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Discussion Starter · #1 ·
Is it a good practice to oil unblued surfaces of a gun when its going into storage for the winter? Like sides of mono blocks, breech face and bores. Also do plastic snap caps cause rust or pitting if left in a chamber? thanks, Dale
 

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If you're concerned, use Break-Free Collector and be safe.

Click the link for empiracle evidence.

-Gary
 

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Discussion Starter · #3 ·
Thanks Gary, I hadn't seen that posting. That test was very interesting. Looks like I'm going shopping for the Break-Free collector. thanks, Dale
 

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Gary,

I didn't see your test when originally posted. Very interesting. Thanks for sharing that. I use the Birchwood Casey Barricade myself.
 

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Yep, Birchwood Casey Barricade (formerly called "Shield") remains my day-to-day favorite as well. Break-Free is a little heavier and does outperform it a bit though for long term storage. Less messy than RIG or other greases too.

-Gary
 

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Are you referring to Birchwood-Casey "Barricade" formerly called...<br>(...and renamed to minimize its sensitive association with another product.) <center>

</center>

Keller
 

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GW22: Has it right on the Breakfree product, The military uses an almost the same product to use on their AR models + Garands.

Do not use WD-40 it dries out and offers little protection, but it does displace moisture, like spraying on sparkplug wiring on chrysler cars when it is damp and car won't start.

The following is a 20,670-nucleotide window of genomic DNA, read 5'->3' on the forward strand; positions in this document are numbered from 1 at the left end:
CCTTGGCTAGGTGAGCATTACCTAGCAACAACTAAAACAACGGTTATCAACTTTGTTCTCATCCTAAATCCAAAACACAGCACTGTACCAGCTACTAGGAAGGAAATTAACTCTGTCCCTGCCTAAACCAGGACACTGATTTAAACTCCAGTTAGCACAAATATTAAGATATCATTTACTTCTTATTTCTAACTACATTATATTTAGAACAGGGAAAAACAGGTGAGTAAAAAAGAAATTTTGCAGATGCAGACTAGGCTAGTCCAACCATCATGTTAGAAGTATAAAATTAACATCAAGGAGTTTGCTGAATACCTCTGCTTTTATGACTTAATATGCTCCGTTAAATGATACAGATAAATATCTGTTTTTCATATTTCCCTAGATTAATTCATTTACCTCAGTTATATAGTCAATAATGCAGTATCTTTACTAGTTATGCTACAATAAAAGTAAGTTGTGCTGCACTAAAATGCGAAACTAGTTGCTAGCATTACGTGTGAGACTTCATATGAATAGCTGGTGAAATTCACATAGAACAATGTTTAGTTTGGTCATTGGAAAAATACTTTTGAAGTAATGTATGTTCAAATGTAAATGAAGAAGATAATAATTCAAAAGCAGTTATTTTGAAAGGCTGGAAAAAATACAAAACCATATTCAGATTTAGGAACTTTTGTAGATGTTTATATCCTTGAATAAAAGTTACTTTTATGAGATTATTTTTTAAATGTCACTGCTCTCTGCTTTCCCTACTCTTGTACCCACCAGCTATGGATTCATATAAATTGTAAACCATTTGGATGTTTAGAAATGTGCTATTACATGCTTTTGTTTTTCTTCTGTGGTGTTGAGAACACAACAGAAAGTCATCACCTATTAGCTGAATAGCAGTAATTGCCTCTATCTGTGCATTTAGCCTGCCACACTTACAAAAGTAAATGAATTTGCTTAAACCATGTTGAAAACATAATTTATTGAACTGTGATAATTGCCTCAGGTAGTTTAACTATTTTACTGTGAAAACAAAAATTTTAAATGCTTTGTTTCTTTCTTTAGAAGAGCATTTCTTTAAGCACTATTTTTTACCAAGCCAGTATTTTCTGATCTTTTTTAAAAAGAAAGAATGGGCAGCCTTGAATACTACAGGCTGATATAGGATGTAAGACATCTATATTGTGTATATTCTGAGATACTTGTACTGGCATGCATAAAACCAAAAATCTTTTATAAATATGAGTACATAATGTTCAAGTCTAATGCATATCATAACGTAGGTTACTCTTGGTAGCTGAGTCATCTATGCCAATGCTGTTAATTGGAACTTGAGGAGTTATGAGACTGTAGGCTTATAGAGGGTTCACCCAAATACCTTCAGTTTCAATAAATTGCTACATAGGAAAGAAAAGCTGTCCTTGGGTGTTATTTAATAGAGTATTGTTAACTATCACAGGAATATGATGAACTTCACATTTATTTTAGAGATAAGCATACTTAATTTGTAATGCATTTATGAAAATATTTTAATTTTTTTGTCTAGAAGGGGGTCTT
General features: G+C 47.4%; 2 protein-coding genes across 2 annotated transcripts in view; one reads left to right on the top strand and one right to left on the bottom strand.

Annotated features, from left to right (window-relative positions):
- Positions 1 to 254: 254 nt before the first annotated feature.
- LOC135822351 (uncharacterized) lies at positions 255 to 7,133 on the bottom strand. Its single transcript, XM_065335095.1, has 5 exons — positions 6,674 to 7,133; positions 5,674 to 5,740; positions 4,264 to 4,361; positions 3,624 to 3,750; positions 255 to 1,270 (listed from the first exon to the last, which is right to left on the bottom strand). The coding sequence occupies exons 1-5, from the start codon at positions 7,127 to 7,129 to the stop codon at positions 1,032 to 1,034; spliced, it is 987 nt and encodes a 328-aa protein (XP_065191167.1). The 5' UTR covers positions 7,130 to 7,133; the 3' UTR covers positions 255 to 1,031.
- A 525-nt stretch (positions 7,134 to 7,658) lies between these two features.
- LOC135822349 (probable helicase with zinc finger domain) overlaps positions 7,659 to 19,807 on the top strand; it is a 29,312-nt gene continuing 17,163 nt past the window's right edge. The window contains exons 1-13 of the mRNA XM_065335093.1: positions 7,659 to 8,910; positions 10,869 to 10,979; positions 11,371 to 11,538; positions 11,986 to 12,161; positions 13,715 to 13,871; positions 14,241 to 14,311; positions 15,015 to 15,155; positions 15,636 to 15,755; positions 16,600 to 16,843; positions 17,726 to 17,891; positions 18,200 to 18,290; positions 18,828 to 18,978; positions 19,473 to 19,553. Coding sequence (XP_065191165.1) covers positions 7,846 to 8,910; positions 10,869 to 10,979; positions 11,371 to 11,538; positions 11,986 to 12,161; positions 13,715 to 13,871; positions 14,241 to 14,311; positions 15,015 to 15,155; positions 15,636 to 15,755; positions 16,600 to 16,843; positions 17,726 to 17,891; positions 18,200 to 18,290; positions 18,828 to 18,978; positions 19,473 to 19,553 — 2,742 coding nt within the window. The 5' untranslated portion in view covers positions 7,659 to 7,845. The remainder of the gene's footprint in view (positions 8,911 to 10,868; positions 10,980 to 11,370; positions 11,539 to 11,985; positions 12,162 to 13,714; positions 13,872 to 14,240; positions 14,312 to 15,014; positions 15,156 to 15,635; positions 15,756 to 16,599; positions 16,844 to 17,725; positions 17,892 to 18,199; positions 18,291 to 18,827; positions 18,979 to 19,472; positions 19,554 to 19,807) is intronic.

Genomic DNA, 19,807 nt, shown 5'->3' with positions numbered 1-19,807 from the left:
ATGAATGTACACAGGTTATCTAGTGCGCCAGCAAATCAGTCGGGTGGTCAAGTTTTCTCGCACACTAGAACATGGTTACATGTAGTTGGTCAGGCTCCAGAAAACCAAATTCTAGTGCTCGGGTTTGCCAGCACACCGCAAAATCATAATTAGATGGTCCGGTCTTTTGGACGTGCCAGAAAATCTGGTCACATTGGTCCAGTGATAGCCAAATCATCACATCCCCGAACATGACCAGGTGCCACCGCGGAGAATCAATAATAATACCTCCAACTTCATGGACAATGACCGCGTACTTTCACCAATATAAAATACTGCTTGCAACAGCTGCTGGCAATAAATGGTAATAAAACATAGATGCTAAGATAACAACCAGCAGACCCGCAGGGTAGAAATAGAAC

Gary Bryant
Dr.longshot
 

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Discussion Starter · #9 ·
Well I couldn't get the break free collector at Dicks today but they had the Birchwood Casey barricade so I bought that. It sprayed out to heavy for me, so I sprayed it on a clean cotton patch and wiped it on the mono block and breech face. Seemed to work good that way, not a lot of extra to wipe off. Also it does make a gun smell the way it should lol. Thanks for the help Gary. Dale
 

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Correction -- In my study, and in my post above I said Birchwood Casey's BARRICADE used to be called Shield. Actually it was formerly called SHEATH. So if you've got that, it's the same stuff and it works great as the study showed. Almost as good as Break-Free Collector.

Thanks Jim.

-Gary
 

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I have stored guns for years without having to redo them every few months. There are food storage systems available that will seal a plastic sleeve over your gun and vacume out the air. I take off the wood parts first and store them separately, oil the metal, vacume out the air and they are good to go. Be sure to pad any sharp edge so bag is not punctured. Marc
 
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